Communicating succinct and targeted information, to a multidisciplinary audience, about the indoor environment quality inside Australian primary and middle school classrooms
AuthorSoccio, Philippa Margaret
AffiliationArchitecture, Building and Planning
Document TypePhD thesis
Access StatusOnly available to University of Melbourne staff and students, login required
© 2014 Dr. Philippa Margaret Soccio
This research project was conducted as part of the Australian Research Council Linkage grant Future Proofing Schools. The project aim was to investigate how a multidisciplinary audience – made up of stakeholders involved in commissioning, designing, constructing, operating, maintaining and occupying school facilities – could be provided with succinct and targeted information, about the indoor environment quality (IEQ) inside primary and middle school classrooms. The setting for the research was Australian primary and middle schools. Data about IEQ was collected inside ten classrooms located in five climate zones. Classrooms are complex research settings overlaid with environmental, pedagogical, socio-cultural, curricular, motivational, and socio-economic issues (Higgins, et al., 2005). IEQ is an environmental issue concerned with the combined impact of lighting, thermal comfort, air quality and acoustics inside artificially created environments (ASHRAE, 2009). Studies reveal that students can spend 15 000 compulsory hours in the school environment during their formative years and of this, between 85% and 90% of their time indoors (Johnson, 2010; Rutter, 1979). The IEQ performance of classrooms can trigger health and learning difficulties for students (Daisy, et al., 2003; Earthman, 2004; Coalition for Healthier Schools, 2013). Young students attending primary and middle schools are particularly vulnerable, because of the dynamic state of growth their minds and bodies are undergoing, compared with adults (World Health Organisation, 2006). The project outcome was a new post occupancy evaluation (POE) tool; developed using mixed methods and an explanatory case study methodology. POE “is the process of evaluating buildings in a systematic and rigorous manner after they have been built and occupied for some time” (Preiser, 2001, p.9). Guiding the POE process with tools, can help the users document the inputs and parameters that were assessed as part of feedback loops about the issues impacting on IEQ performance (Baker, 2011). The need for the new POE tool emerged from two gaps in the knowledge. The first gap was specific to the limited body of knowledge about IEQ performance inside Australian primary and middle school classrooms. This gap was evident in the research of Blackmore, et al. (2011) and Newton, et al. (2011), who in their discussions of Australian learning environments cite the findings of international studies on IEQ (Daisy, 2003; Higgins et al., 2005; Schneider, 2002; Seppänen et al., 2004; Temple, 2007; Twenty-first Century School Fund, 2009; Wargocki & Wyon, 2006). Rutherford and Eigeland (2000, p.66) argue, “while overseas data is useful” for establishing the prevalence of different risks, “it often does not consider Australian climates and lifestyle”. The second gap was specific to how new knowledge about IEQ performance inside primary and middle school classrooms may be sourced. A review of existing POE tools, revealed that there was not an existing POE tool for objectively evaluating the IEQ performance inside primary and middle school classrooms, against the needs of students and educators for effective teaching and learning (Catalina & Iorcache, 2012; Luther, 2013). In conclusion, the new POE tool – named the EduTool:IEQ – provides a methodology for collecting and analysing data about 16 components of IEQ, chosen for their potential to impact on effective teaching and learning inside classrooms. The results of the evaluation are displayed on an info-graphic, which was developed to succinctly communicate targeted results about the probable cause of IEQ issues, back to a multidisciplinary audience. The use of the EduTool:IEQ to analyse the IEQ performance inside ten primary and middle school classrooms, provides a small sample of results that are specific to Australia. Analysis of the EduTool:IEQ results highlight that the causes (and opportunities to improve) poor IEQ inside primary and middle school classrooms are varied, but can be broadly categorised as being related to: occupant behaviour inside the building, activities on neighbouring sites; and issues with how the buildings were designed, constructed, operated and maintained.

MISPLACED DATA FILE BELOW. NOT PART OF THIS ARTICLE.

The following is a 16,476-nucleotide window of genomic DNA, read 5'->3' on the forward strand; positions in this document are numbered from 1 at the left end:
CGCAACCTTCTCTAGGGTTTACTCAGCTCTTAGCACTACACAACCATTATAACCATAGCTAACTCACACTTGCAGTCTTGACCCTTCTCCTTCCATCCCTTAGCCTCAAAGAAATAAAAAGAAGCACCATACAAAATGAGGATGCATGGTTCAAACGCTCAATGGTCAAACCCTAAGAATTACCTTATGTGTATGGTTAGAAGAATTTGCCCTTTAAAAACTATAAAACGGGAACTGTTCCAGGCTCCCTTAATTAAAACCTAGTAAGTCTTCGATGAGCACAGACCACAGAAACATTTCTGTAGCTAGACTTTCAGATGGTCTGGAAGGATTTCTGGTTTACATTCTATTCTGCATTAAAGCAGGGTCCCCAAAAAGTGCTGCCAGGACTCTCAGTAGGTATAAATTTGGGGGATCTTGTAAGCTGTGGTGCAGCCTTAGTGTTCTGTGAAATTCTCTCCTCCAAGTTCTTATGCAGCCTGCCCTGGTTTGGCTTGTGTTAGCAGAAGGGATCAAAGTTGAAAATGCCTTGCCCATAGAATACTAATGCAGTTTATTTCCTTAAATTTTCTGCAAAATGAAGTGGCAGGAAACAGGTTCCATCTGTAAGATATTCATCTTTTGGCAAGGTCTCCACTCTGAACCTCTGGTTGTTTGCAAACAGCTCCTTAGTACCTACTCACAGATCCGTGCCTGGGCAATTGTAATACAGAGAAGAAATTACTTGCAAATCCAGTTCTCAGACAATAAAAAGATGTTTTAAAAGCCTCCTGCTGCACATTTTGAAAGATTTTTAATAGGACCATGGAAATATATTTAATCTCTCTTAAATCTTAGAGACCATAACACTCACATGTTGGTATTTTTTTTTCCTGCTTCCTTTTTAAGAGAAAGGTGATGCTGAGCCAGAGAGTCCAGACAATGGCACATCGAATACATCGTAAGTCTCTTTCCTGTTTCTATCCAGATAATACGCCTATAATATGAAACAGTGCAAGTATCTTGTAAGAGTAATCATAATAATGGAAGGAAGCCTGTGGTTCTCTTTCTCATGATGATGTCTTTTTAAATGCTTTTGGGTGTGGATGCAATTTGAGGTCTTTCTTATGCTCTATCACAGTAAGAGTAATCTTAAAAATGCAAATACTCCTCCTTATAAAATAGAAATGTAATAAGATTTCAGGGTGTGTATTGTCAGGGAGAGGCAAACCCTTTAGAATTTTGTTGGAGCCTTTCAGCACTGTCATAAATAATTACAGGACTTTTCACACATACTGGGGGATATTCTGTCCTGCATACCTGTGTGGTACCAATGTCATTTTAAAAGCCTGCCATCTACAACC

Keywordsindoor environment quality; multidisciplinary audience; classroom; effective teaching and learning; evaluation
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